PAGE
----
Re: NES Programming Blog
by on (#188892)
If you are using Make from MSYS, you'll probably have GNU Coreutils, which includes rm. For other things that tend to vary, such as presence or absence of .exe in the name of a native executable produced by the linker, you can use the presence or absence of environment variable COMSPEC to set makefile variables.

See Writing portable makefiles.
Re: NES Programming Blog
by on (#188926)
thefox wrote:
However, this code still has the problem that the 16-bit Y and Z need a multiplication by 2 to access them.

Isn't multiplication of 2, 4, 8, 16 etc. unproblematic since the compiler can turn it into a simple bit shift? So, an array of ints shouldn't be that much of an issue. At least it's not comparable to the access complexity of an array of a struct.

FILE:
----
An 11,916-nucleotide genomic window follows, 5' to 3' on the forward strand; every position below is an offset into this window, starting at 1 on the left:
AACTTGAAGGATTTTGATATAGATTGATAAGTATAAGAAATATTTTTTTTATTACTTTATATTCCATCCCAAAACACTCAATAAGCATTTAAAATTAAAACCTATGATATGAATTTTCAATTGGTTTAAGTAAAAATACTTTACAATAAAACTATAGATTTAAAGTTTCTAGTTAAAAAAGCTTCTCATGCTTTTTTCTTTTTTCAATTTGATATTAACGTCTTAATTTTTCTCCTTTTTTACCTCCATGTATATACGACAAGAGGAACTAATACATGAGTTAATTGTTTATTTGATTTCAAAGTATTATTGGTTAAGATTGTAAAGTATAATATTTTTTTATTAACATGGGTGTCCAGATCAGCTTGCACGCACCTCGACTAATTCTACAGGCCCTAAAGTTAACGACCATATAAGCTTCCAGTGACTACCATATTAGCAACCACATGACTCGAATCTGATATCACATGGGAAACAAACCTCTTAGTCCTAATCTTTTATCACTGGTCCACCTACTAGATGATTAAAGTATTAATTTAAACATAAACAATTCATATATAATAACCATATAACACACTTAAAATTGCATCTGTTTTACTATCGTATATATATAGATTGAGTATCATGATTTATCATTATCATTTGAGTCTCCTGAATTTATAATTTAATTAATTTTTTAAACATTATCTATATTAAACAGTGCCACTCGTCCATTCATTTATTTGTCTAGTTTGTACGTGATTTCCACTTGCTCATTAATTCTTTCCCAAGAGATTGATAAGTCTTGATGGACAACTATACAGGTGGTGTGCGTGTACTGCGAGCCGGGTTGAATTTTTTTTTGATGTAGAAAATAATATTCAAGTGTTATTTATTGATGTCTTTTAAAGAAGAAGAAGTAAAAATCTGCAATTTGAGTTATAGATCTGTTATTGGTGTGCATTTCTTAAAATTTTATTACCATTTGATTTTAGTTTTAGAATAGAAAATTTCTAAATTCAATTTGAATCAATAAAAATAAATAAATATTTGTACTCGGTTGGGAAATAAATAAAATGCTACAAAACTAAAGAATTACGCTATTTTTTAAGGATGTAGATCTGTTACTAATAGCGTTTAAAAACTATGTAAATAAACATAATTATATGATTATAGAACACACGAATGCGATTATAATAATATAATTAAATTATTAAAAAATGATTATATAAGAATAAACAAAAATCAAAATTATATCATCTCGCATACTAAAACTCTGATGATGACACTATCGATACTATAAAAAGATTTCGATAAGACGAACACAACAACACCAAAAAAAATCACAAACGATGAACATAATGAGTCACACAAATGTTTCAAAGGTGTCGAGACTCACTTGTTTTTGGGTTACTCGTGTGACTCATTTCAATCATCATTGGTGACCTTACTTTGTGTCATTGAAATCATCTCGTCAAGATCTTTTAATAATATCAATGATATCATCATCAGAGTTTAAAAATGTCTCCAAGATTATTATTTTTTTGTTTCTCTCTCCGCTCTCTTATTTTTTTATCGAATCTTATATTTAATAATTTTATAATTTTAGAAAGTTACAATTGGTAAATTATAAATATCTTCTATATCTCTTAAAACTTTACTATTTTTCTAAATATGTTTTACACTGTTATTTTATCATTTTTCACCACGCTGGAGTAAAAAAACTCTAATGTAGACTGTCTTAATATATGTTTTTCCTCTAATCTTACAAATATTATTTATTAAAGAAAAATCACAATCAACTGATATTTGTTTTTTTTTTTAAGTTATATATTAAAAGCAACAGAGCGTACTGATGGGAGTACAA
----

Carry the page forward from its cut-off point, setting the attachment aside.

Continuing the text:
thefox wrote:
Splitting them into separate byte-sized YLo, YHi, ZLo, ZHi members could generate more optimal code, but that in turn would complicate the actual use of those members (say, if you want to add or assign a value to "YLo, YHi").

Yeah, I would highly adivse against that. If you happen to need an integer in an NES game (which should be more the exception than the rule) let the compiler handle it. Don't fiddle around with two byte values if they are supposed to represent a single number.
Re: NES Programming Blog
by on (#188933)
DRW wrote:
thefox wrote:
However, this code still has the problem that the 16-bit Y and Z need a multiplication by 2 to access them.

Isn't multiplication of 2, 4, 8, 16 etc. unproblematic since the compiler can turn it into a simple bit shift? So, an array of ints shouldn't be that much of an issue. At least it's not comparable to the access complexity of an array of a struct.